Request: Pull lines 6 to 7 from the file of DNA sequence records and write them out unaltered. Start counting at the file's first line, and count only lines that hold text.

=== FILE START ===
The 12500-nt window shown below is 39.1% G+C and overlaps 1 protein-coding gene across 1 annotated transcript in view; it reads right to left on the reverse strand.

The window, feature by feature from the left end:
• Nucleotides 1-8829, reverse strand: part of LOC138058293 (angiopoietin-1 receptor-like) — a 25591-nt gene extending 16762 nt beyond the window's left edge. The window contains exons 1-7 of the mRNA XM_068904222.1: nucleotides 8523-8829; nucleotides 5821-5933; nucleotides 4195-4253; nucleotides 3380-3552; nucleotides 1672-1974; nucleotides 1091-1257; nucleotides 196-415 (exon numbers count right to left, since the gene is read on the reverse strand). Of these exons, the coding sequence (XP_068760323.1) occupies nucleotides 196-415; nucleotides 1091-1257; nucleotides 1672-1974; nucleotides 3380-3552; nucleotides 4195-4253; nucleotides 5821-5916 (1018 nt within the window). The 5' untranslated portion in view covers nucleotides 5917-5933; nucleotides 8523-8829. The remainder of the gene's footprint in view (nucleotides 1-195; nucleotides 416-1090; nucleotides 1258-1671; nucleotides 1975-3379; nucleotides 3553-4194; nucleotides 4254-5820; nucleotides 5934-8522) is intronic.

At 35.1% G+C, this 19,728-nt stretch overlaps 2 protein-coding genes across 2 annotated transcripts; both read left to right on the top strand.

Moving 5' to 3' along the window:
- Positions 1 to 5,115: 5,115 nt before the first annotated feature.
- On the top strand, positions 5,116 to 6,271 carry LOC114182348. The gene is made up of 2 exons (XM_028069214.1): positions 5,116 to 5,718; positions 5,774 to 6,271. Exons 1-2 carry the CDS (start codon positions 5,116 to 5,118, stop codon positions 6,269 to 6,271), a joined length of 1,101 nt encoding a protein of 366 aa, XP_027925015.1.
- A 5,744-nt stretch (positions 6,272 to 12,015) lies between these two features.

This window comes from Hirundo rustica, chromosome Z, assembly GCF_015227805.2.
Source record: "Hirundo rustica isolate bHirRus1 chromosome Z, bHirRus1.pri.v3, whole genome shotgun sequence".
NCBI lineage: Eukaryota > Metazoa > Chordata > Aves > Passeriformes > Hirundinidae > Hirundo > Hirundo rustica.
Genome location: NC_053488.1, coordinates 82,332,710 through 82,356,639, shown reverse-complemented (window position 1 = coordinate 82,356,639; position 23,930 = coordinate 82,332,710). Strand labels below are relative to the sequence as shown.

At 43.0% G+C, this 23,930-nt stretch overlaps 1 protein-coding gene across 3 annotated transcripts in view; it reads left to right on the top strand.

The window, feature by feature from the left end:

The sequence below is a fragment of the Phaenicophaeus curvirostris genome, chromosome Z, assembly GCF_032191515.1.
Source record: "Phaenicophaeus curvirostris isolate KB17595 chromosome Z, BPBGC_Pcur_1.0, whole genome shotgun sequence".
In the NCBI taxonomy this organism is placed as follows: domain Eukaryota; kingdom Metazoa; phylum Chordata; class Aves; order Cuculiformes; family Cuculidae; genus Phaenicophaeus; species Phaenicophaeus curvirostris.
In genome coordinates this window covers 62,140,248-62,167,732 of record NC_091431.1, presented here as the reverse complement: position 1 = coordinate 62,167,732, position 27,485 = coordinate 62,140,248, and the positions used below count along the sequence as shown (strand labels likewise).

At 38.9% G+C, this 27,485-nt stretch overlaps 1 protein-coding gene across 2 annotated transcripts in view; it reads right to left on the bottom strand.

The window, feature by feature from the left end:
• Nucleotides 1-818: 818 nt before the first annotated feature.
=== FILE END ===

- Positions 1 to 5,115: 5,115 nt before the first annotated feature.
- On the top strand, positions 5,116 to 6,271 carry LOC114182348. The gene is made up of 2 exons (XM_028069214.1): positions 5,116 to 5,718; positions 5,774 to 6,271. Exons 1-2 carry the CDS (start codon positions 5,116 to 5,118, stop codon positions 6,269 to 6,271), a joined length of 1,101 nt encoding a protein of 366 aa, XP_027925015.1.